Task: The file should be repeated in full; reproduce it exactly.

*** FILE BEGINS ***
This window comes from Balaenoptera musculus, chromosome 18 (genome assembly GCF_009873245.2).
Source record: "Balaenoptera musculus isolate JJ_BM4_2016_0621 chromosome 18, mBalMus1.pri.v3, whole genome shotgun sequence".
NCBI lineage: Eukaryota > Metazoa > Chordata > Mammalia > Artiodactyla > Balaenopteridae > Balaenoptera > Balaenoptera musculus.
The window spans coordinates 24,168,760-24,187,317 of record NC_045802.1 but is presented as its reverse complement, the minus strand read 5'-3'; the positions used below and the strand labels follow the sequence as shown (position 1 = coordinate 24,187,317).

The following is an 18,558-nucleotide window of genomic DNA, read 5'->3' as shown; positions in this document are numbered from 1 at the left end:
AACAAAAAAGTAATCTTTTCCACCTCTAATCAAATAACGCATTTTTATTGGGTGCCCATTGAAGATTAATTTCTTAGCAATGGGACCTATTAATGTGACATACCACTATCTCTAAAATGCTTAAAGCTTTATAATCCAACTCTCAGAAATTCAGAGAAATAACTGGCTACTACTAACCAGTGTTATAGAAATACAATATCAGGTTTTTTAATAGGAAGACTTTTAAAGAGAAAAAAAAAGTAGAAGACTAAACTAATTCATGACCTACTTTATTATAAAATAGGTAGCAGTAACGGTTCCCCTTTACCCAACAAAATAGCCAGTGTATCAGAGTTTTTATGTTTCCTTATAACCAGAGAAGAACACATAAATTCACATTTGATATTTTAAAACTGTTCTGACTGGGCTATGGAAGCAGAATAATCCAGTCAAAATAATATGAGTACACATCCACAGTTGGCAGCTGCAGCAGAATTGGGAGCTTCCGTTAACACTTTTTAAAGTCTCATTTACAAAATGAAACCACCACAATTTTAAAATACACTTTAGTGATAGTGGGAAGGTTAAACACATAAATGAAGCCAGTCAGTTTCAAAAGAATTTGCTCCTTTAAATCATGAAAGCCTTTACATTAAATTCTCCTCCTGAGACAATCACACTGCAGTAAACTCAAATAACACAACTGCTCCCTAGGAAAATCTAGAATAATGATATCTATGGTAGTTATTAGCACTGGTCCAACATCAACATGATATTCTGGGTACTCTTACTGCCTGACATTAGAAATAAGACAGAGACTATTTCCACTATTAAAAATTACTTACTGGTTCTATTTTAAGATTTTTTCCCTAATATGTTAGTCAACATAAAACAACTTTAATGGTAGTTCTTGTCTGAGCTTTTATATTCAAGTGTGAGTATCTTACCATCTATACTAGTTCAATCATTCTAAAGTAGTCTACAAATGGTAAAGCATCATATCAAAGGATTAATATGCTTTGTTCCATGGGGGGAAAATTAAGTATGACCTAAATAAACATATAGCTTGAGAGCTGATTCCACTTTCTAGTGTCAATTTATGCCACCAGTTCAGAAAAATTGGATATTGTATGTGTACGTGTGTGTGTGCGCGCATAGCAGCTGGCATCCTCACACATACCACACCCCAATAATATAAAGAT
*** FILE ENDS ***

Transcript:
This window comes from Balaenoptera musculus, chromosome 18 (genome assembly GCF_009873245.2).
Source record: "Balaenoptera musculus isolate JJ_BM4_2016_0621 chromosome 18, mBalMus1.pri.v3, whole genome shotgun sequence".
NCBI lineage: Eukaryota > Metazoa > Chordata > Mammalia > Artiodactyla > Balaenopteridae > Balaenoptera > Balaenoptera musculus.
The window spans coordinates 24,168,760-24,187,317 of record NC_045802.1 but is presented as its reverse complement, the minus strand read 5'-3'; the positions used below and the strand labels follow the sequence as shown (position 1 = coordinate 24,187,317).

The following is an 18,558-nucleotide window of genomic DNA, read 5'->3' as shown; positions in this document are numbered from 1 at the left end:
AACAAAAAAGTAATCTTTTCCACCTCTAATCAAATAACGCATTTTTATTGGGTGCCCATTGAAGATTAATTTCTTAGCAATGGGACCTATTAATGTGACATACCACTATCTCTAAAATGCTTAAAGCTTTATAATCCAACTCTCAGAAATTCAGAGAAATAACTGGCTACTACTAACCAGTGTTATAGAAATACAATATCAGGTTTTTTAATAGGAAGACTTTTAAAGAGAAAAAAAAAGTAGAAGACTAAACTAATTCATGACCTACTTTATTATAAAATAGGTAGCAGTAACGGTTCCCCTTTACCCAACAAAATAGCCAGTGTATCAGAGTTTTTATGTTTCCTTATAACCAGAGAAGAACACATAAATTCACATTTGATATTTTAAAACTGTTCTGACTGGGCTATGGAAGCAGAATAATCCAGTCAAAATAATATGAGTACACATCCACAGTTGGCAGCTGCAGCAGAATTGGGAGCTTCCGTTAACACTTTTTAAAGTCTCATTTACAAAATGAAACCACCACAATTTTAAAATACACTTTAGTGATAGTGGGAAGGTTAAACACATAAATGAAGCCAGTCAGTTTCAAAAGAATTTGCTCCTTTAAATCATGAAAGCCTTTACATTAAATTCTCCTCCTGAGACAATCACACTGCAGTAAACTCAAATAACACAACTGCTCCCTAGGAAAATCTAGAATAATGATATCTATGGTAGTTATTAGCACTGGTCCAACATCAACATGATATTCTGGGTACTCTTACTGCCTGACATTAGAAATAAGACAGAGACTATTTCCACTATTAAAAATTACTTACTGGTTCTATTTTAAGATTTTTTCCCTAATATGTTAGTCAACATAAAACAACTTTAATGGTAGTTCTTGTCTGAGCTTTTATATTCAAGTGTGAGTATCTTACCATCTATACTAGTTCAATCATTCTAAAGTAGTCTACAAATGGTAAAGCATCATATCAAAGGATTAATATGCTTTGTTCCATGGGGGGAAAATTAAGTATGACCTAAATAAACATATAGCTTGAGAGCTGATTCCACTTTCTAGTGTCAATTTATGCCACCAGTTCAGAAAAATTGGATATTGTATGTGTACGTGTGTGTGTGCGCGCATAGCAGCTGGCATCCTCACACATACCACACCCCAATAATATAAAGAT